The element that screams the loudest when watching the movie now is the impossibility of remaking it today. It feels unbelievably dated, not simply because the visuals are firmly rooted in the turn of the century, but because Moore’s approach to the Columbine event is as an outlier deserving of a spotlight. Even as he displays the numbers and mourns the death of Kayla Rolland ‐ the six-year-old girl killed by the youngest school shooter in US history ‐ his academic approach to Harris and Klebold sets them apart for special consideration. The documentary (as if the name didn’t offer the biggest hint) uses the calculated school shooting as the catalyst for the question at its core. “Why did these boys do what they did?” is reflected back as “How could this happen in America?”

This was Moore asking the existential question that the entire country was asking, but that question has morphed into something more grotesque in the intervening decade. A status that feels more enshrined. If Moore made a sequel to Bowling For Columbine today, the core question would have to be, “How could we keep letting this happen in America?” We were shocked by Columbine, but while there are still a number of emotions that surface, we’re no longer shocked by mass shootings. They are part of our landscape.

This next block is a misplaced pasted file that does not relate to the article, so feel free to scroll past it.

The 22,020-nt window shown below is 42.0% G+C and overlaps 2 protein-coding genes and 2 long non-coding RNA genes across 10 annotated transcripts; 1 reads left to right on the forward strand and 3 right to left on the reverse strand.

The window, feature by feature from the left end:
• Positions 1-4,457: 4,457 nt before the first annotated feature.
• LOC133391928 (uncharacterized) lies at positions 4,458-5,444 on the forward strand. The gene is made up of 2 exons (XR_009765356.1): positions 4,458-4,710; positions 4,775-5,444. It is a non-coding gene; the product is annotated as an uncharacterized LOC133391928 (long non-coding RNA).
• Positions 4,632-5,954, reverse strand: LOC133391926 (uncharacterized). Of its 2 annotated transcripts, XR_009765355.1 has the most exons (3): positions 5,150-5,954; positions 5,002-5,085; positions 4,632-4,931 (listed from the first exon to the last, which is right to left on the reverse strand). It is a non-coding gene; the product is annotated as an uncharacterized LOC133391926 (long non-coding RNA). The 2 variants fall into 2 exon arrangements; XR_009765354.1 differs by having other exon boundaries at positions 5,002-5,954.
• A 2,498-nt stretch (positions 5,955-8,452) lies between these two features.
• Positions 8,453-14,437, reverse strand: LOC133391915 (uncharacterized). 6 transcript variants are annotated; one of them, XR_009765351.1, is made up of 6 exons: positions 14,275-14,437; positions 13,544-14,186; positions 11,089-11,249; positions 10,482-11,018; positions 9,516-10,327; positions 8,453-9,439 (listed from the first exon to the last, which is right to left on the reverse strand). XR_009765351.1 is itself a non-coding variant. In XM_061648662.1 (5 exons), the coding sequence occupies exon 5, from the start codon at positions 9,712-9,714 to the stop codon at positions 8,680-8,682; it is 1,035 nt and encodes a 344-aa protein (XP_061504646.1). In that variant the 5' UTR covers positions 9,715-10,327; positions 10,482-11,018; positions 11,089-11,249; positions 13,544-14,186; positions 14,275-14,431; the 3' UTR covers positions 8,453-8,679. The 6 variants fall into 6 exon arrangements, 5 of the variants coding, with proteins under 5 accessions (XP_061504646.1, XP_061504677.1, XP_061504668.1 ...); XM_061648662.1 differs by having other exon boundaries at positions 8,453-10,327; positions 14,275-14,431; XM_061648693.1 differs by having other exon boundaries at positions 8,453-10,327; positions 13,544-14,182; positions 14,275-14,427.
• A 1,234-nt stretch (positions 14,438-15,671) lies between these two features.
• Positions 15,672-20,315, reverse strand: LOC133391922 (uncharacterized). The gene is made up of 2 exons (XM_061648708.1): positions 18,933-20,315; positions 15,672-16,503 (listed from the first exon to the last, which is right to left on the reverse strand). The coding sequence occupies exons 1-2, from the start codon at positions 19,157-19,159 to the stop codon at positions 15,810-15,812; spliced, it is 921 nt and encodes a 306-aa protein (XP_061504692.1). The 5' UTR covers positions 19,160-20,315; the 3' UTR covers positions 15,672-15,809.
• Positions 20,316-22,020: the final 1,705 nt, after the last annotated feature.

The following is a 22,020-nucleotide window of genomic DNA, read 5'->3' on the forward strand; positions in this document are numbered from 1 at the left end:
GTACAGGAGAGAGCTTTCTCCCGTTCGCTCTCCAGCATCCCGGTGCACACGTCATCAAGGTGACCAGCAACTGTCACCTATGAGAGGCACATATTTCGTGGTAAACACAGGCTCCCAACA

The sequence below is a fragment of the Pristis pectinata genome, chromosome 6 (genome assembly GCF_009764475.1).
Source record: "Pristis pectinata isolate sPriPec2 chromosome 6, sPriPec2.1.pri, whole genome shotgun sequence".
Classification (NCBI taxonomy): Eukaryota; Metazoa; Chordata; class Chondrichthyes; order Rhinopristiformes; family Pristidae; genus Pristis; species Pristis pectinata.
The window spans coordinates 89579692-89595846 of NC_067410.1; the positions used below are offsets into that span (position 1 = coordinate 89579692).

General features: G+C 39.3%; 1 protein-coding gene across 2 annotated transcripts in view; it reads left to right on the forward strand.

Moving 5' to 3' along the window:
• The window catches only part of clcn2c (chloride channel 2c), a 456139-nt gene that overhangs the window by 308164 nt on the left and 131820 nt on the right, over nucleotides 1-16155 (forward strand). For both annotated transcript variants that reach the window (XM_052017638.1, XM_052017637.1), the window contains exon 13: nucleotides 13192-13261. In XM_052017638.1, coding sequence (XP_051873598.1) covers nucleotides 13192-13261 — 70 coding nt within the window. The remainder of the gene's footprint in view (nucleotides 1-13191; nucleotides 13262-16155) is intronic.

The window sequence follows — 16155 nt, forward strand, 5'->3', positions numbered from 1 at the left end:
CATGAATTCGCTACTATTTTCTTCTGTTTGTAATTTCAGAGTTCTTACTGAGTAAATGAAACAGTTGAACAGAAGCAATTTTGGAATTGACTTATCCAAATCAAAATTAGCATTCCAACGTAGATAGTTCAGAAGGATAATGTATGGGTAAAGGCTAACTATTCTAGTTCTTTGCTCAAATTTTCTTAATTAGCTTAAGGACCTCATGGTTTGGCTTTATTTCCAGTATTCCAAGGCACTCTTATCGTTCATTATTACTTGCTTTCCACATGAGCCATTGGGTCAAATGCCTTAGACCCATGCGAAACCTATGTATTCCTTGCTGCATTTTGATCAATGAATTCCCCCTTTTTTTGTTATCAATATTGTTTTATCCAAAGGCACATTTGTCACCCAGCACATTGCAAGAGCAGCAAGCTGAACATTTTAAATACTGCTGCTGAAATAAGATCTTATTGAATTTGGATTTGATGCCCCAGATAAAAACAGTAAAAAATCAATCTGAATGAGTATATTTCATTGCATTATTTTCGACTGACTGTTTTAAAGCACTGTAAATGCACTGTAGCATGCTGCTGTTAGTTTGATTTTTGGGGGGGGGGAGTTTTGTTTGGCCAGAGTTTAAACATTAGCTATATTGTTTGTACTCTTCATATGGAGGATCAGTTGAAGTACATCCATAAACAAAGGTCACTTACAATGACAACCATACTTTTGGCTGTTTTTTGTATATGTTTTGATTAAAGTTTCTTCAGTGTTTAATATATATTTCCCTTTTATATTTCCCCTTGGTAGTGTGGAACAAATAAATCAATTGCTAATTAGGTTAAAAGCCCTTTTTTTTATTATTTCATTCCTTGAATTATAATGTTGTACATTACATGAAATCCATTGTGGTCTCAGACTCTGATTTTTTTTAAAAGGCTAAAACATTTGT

As a direct, brutal parallel, Rolland was thought to be the youngest school shooting victim when the film came out, ten years before the Sandy Hook Elementary School Shooting. To make a sequel, Moore would have to place Columbine in the middle of a crowded field and ask a different question. Most depressing, it seems like a sequel we need. You watch Bowling now shaking your head and wondering why we haven’t left it behind, why we let parts of it feel so fresh.

The second thing that can’t be avoided when watching the movie now is the legacy that Moore has left behind, a legacy largely owed to the film itself and his aggressive personality. Bowling was a massive hit at the box office ($58m worldwide gross), with critics, and with award-givers (Cannes, Cesar, Oscars), and it cemented Moore’s position as a rare documentary star.